The reflection of Pliny the Elder and his Naturalis historiae libri XXXVII in early modern culture and the visual arts is a frequently discussed topic in the discourse of the classical tradition in the last two decades. In addition to the frequently cited monograph of Sarah Blake McHam ( Pliny and the Artistic Culture of the Italian Renaissance: The Legacy of the Natural History. New Haven: Yale University Press, 2013), a number of studies devoted to various aspects of art historical reception could be mentioned. However, if we focus on the theme of Pliny’s descriptions of architectural wonders of Antiquity and its influence on the architecture of the Renaissance, the situation differs fundamentally. Only a few works enhancing the current state of research can be cited. In comparison, reconstructions of Roman villas according to Pliny the Younger as well as De architectura libri decem of Vitruvius have won much more attention and both authors remain in the focus of majority of researchers even nowadays. In the book under review here, Peter Fane-Saunders responds primarily to this apparent discrepancy and current underestimation of the impact of Pliny the Elder.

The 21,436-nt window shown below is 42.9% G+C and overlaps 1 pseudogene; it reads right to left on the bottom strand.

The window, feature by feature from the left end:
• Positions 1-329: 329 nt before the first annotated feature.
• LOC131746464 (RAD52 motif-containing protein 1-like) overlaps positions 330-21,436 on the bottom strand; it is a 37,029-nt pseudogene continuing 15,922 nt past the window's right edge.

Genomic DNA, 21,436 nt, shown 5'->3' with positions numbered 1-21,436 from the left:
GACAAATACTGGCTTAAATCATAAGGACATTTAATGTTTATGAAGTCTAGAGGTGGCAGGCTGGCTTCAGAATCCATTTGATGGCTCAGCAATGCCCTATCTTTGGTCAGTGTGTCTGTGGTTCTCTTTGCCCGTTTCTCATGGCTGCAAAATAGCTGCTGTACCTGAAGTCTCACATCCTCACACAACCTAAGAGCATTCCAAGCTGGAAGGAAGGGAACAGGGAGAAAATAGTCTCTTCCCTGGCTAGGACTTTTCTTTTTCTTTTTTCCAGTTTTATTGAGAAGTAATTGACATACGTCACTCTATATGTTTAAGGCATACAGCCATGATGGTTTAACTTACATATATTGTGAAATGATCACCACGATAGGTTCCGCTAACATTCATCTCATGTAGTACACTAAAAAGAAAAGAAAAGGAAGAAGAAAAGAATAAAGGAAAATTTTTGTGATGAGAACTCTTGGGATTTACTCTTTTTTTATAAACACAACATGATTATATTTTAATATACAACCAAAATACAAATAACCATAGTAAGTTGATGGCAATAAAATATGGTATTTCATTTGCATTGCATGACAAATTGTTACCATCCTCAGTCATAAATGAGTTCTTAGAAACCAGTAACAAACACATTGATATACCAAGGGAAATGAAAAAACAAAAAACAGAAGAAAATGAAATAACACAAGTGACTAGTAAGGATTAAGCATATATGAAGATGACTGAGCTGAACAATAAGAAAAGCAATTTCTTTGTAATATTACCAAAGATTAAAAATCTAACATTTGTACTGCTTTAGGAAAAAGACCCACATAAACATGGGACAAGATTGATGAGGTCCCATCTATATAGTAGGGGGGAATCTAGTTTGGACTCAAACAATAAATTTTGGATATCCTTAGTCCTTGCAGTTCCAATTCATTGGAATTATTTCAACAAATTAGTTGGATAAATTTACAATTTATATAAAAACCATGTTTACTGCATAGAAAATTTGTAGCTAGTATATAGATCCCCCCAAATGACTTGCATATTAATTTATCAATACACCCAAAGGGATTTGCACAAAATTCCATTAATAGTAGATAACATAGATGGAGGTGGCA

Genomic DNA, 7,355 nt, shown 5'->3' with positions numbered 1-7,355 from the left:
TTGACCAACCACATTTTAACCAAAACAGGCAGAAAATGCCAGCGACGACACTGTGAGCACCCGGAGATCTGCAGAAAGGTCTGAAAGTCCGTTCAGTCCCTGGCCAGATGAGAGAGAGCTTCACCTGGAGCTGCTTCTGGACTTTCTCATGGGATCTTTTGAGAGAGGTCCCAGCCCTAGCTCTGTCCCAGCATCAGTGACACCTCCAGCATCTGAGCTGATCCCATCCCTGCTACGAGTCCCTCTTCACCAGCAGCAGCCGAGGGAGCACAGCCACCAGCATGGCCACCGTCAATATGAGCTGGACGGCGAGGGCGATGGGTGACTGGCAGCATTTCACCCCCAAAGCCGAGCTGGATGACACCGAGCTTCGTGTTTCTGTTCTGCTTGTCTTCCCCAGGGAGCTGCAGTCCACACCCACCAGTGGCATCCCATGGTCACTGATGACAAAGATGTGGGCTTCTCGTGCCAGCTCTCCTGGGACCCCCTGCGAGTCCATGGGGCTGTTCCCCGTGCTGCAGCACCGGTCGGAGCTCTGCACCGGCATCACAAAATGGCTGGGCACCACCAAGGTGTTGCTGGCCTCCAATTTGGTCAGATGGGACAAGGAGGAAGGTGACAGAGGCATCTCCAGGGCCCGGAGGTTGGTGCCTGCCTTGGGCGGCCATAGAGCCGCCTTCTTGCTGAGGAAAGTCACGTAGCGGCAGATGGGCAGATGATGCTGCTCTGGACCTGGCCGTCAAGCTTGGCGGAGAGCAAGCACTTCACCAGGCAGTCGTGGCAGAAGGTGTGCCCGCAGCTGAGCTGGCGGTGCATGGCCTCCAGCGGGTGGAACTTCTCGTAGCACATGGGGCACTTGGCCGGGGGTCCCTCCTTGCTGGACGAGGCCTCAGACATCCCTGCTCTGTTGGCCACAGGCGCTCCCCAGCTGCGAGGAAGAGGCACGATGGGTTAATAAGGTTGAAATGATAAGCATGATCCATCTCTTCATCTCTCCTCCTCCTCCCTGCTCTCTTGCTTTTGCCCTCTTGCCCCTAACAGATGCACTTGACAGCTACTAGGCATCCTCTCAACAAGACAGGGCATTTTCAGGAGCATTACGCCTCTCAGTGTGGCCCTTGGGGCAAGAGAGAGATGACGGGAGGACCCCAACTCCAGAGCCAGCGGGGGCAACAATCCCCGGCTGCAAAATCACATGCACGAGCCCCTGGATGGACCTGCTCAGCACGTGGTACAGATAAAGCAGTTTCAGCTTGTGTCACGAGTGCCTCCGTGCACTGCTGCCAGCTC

Fane-Saunders’s principal mission is to reappraise the widespread supposition that architectural theory and practice in Renaissance Italy turned for inspiration exclusively to two sources: Vitruvius and the monuments of Antiquity themselves. A fundamental obstacle to his argument lies in the impossibility of anchoring information about the most important buildings mentioned or described in Naturalis Historia in the archaeological reality of structural remains still apparent in Renaissance Rome. Pliny’s descriptions of famous mirabilia operis, whether in Rome or in the distant parts of the world known at that time, were either too fantastic or too unspecific to relate to actual remains. Nonetheless, Fane-Saunders demonstrates that the reception of Pliny can help us to discover a more complex view of the legacy of the Naturalis Historia in the early modern era.
Fourteen chapters of the book are divided into three thematic parts focusing on three major aspects of reception of Pliny the Elder’s work. Starting with the antiquarian interest in Naturalis Historia and its description of architectural wonders of Rome and exotic countries of Asia Minor, Babylonia or Egypt, the author then observes the reflection of Pliny in the contemporary Renaissance architectural theory. The final part deals with the impact on artistic practice as well as the attempts to reconstruct Pliny’s mirabilia in architectural drawings and executed artworks.